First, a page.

Did the Founding Fathers have a "Sent Mail" folder?
October 3, 2015 11:14 AM   Subscribe

Did people commonly make and keep copies of their handwritten personal correspondence?

I can't figure out a good, concise way to say "folks from the time prior to mechanically produced writing", but that's who I'm referring to in this question.

Inspired by listening to the Hamilton soundtrack obsessively, but also something I've wondered about before.

One thing that comes up in the show is Alexander Hamilton's sister-in-law Angelica (Schuyler) Church asking him to clarify the meaning of a comma he'd sent in a previous letter. Today on Twitter, someone posted an example of the reverse situation, Hamilton asking Church to explain her comma-usage.

In other cases, people seem to be able to refer to previous letters, even quoting them extensively.

It seems they would either need fantastic memories or otherwise be able to refer to their previous writings. Was there a custom of writing letters twice, so they'd have a copy to keep?
posted by brentajones to Writing & Language (9 answers total) 18 users marked this as a favorite
 
the copying press was invented in 1780. before that it seems you needed to copy by hand. perhaps some founding fathers had copying clerks? related article for c19.
posted by andrewcooke at 11:24 AM on October 3, 2015


Thomas Jefferson used a device called a polygraph to make duplicates of letters as he wrote them. Here's the one that is at Monticello.

And here's a video of a homebuilt one.
posted by lharmon at 11:24 AM on October 3, 2015 [5 favorites]


I don't know about late 18th-century Americans, but among the people I study, European naturalists and scientists from the 16th to the 18th century, it was common to write a letter as a draft—correcting, deleting, or adding material as needed—and then make a fair copy, or have a secretary do so, to be sent. The draft would be kept as a reference. That wasn't always the case, since it required having the time to make a copy or the money to pay an assistant. A friend of mine at Harvard is currently working on a history of scholars' assistants in early modern Europe, so when she finishes her project we'll have a better idea of how common it was to have a secretary or amanuensis.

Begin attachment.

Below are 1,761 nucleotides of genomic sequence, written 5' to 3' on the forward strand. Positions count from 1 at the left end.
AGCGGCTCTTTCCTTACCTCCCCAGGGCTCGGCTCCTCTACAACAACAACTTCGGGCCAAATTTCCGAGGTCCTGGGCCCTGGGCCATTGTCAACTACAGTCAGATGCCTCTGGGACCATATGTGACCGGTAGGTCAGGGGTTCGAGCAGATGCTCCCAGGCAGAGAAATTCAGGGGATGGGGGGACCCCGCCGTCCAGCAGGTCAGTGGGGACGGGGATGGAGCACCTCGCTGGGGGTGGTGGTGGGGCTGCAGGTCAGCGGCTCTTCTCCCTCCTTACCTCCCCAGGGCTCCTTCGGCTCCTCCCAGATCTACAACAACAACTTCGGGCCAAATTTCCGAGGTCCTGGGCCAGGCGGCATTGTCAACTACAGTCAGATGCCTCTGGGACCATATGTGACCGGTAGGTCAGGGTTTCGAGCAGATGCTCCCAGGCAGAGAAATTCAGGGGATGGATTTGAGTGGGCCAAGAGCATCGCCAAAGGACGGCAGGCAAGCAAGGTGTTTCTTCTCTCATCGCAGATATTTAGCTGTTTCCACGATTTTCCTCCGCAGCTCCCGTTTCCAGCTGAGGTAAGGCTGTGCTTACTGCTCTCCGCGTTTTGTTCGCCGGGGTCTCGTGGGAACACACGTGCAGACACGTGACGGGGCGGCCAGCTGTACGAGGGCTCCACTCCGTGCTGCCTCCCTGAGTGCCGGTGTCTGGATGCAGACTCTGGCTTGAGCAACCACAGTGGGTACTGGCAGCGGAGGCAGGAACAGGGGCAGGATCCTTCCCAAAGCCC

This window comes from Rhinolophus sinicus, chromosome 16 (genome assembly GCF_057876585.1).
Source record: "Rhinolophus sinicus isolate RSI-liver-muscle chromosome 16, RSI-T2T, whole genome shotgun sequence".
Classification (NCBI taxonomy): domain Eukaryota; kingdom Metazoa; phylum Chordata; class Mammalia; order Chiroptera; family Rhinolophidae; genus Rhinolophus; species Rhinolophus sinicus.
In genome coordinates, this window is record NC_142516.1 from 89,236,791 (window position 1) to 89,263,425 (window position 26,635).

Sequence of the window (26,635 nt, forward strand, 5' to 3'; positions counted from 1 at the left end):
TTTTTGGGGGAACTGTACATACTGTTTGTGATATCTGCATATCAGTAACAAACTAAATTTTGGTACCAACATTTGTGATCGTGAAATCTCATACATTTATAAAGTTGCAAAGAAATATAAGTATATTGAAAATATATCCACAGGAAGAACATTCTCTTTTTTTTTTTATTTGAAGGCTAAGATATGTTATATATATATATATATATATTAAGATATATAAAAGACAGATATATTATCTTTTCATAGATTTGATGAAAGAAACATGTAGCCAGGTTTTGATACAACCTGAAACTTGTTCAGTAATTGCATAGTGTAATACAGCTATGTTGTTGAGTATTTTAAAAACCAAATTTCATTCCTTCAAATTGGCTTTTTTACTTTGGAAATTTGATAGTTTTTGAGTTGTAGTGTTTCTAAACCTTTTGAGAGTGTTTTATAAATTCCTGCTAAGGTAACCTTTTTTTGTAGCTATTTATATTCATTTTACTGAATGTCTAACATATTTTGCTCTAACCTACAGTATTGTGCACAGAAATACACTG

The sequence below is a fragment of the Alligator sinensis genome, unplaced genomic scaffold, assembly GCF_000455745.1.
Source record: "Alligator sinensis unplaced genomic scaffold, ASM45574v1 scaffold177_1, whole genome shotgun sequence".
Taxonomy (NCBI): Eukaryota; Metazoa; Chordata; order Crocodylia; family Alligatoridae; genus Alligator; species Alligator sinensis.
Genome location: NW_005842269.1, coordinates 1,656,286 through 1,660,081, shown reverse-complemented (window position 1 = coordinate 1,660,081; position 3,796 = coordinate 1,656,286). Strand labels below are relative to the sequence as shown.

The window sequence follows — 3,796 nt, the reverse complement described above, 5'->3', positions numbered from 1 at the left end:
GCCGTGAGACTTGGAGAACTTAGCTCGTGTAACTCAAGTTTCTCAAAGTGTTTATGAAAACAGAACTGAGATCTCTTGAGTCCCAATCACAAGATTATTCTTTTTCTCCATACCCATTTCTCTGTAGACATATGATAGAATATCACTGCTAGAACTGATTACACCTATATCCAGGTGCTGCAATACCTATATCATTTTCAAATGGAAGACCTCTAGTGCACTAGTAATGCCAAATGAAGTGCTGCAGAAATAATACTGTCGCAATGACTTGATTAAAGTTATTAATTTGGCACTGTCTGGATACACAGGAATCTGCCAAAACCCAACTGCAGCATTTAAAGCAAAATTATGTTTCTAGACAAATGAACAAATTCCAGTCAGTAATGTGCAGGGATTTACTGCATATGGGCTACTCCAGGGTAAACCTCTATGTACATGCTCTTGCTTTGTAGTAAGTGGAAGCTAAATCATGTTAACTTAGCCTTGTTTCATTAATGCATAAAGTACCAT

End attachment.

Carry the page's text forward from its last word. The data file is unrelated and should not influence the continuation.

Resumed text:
posted by brianogilvie at 11:34 AM on October 3, 2015 [12 favorites]


Lewis Carroll kept a register of all his letters received and sent. His book Eight or Nine Wise Words about Letter-Writing's section "On registering Correspondence" describes the form of the letter register.
posted by grouse at 11:41 AM on October 3, 2015 [1 favorite]


In short, yes. People often kept copies of letters they sent, at least the more substantial ones. These could have been drafts or copies. William Ewart Gladstone left over twenty folios of letters he sent. He was rather extreme in both his amount of correspondence and the carefulness with which he recorded it, but not unique in the specific habit.
posted by Emma May Smith at 12:16 PM on October 3, 2015


This article suggests that mechanical copying technology has been around since the 1780s and that Jefferson, again, used an early version of a copying press.
posted by protorp at 1:55 PM on October 3, 2015


A Polygraph is a device that produces a copy of a piece of writing simultaneously with the creation of the original, using pens and ink.

(Article includes a photograph of a portable polygraph used by Thomas Jefferson.)
posted by XMLicious at 5:14 PM on October 3, 2015


A detailed history of letter duplication machines, including a description of the usage of the copy-press.
posted by mwhybark at 10:39 PM on October 3, 2015 [1 favorite]


Carbon copies used to be a thing, used also for handwritten letters. I have carbon copies of my late grandfather's private letters dating to from about 1930 to 1960 . According to wikipedia carbon copies have been around since early 1800s.
Even as late as 1988, some people used carbon copy paper to make copies of their hand written letters so they had copies at hand. They were very thin, brittle, often pink (sometimes yellow), barely legible and when I started office work I got to file those for the man I worked for then.
This was his private correspondence, as opposed to the business correspondence which I typed for him (and also made carbon copies of, by inserting all three sheets into the type writer, with the carbon paper wedged between the letter head and the thin pink paper. The paper was so very thin in order to successfully insert it into the typewriter.
I feel ancient even just remembering those thin pink sheets.
posted by 15L06 at 2:24 AM on October 5, 2015 [1 favorite]


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